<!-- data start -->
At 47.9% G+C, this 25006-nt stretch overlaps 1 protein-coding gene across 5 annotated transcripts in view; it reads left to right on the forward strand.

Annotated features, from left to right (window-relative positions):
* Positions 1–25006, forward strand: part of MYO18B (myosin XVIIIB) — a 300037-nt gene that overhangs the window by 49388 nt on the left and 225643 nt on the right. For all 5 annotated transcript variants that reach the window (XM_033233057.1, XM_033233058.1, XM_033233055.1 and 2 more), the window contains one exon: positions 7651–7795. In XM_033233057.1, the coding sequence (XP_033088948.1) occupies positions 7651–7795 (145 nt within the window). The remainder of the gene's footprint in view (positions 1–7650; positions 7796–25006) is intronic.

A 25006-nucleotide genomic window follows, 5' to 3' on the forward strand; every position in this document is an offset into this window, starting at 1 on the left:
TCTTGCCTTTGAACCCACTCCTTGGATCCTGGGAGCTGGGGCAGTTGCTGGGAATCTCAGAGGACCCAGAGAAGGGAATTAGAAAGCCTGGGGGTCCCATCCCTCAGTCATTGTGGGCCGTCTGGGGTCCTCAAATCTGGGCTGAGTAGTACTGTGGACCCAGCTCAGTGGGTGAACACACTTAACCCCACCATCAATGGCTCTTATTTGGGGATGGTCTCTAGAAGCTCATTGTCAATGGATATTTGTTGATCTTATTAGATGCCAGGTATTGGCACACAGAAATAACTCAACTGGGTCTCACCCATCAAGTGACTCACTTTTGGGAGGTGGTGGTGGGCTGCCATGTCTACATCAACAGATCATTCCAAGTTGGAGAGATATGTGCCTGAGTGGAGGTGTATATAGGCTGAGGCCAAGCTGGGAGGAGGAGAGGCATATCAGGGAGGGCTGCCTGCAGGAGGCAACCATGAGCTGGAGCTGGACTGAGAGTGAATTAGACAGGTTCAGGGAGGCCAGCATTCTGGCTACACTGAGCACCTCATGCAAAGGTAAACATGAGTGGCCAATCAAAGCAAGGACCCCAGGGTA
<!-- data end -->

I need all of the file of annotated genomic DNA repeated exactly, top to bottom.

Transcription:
At 47.9% G+C, this 25006-nt stretch overlaps 1 protein-coding gene across 5 annotated transcripts in view; it reads left to right on the forward strand.

Annotated features, from left to right (window-relative positions):
* Positions 1–25006, forward strand: part of MYO18B (myosin XVIIIB) — a 300037-nt gene that overhangs the window by 49388 nt on the left and 225643 nt on the right. For all 5 annotated transcript variants that reach the window (XM_033233057.1, XM_033233058.1, XM_033233055.1 and 2 more), the window contains one exon: positions 7651–7795. In XM_033233057.1, the coding sequence (XP_033088948.1) occupies positions 7651–7795 (145 nt within the window). The remainder of the gene's footprint in view (positions 1–7650; positions 7796–25006) is intronic.

A 25006-nucleotide genomic window follows, 5' to 3' on the forward strand; every position in this document is an offset into this window, starting at 1 on the left:
TCTTGCCTTTGAACCCACTCCTTGGATCCTGGGAGCTGGGGCAGTTGCTGGGAATCTCAGAGGACCCAGAGAAGGGAATTAGAAAGCCTGGGGGTCCCATCCCTCAGTCATTGTGGGCCGTCTGGGGTCCTCAAATCTGGGCTGAGTAGTACTGTGGACCCAGCTCAGTGGGTGAACACACTTAACCCCACCATCAATGGCTCTTATTTGGGGATGGTCTCTAGAAGCTCATTGTCAATGGATATTTGTTGATCTTATTAGATGCCAGGTATTGGCACACAGAAATAACTCAACTGGGTCTCACCCATCAAGTGACTCACTTTTGGGAGGTGGTGGTGGGCTGCCATGTCTACATCAACAGATCATTCCAAGTTGGAGAGATATGTGCCTGAGTGGAGGTGTATATAGGCTGAGGCCAAGCTGGGAGGAGGAGAGGCATATCAGGGAGGGCTGCCTGCAGGAGGCAACCATGAGCTGGAGCTGGACTGAGAGTGAATTAGACAGGTTCAGGGAGGCCAGCATTCTGGCTACACTGAGCACCTCATGCAAAGGTAAACATGAGTGGCCAATCAAAGCAAGGACCCCAGGGTA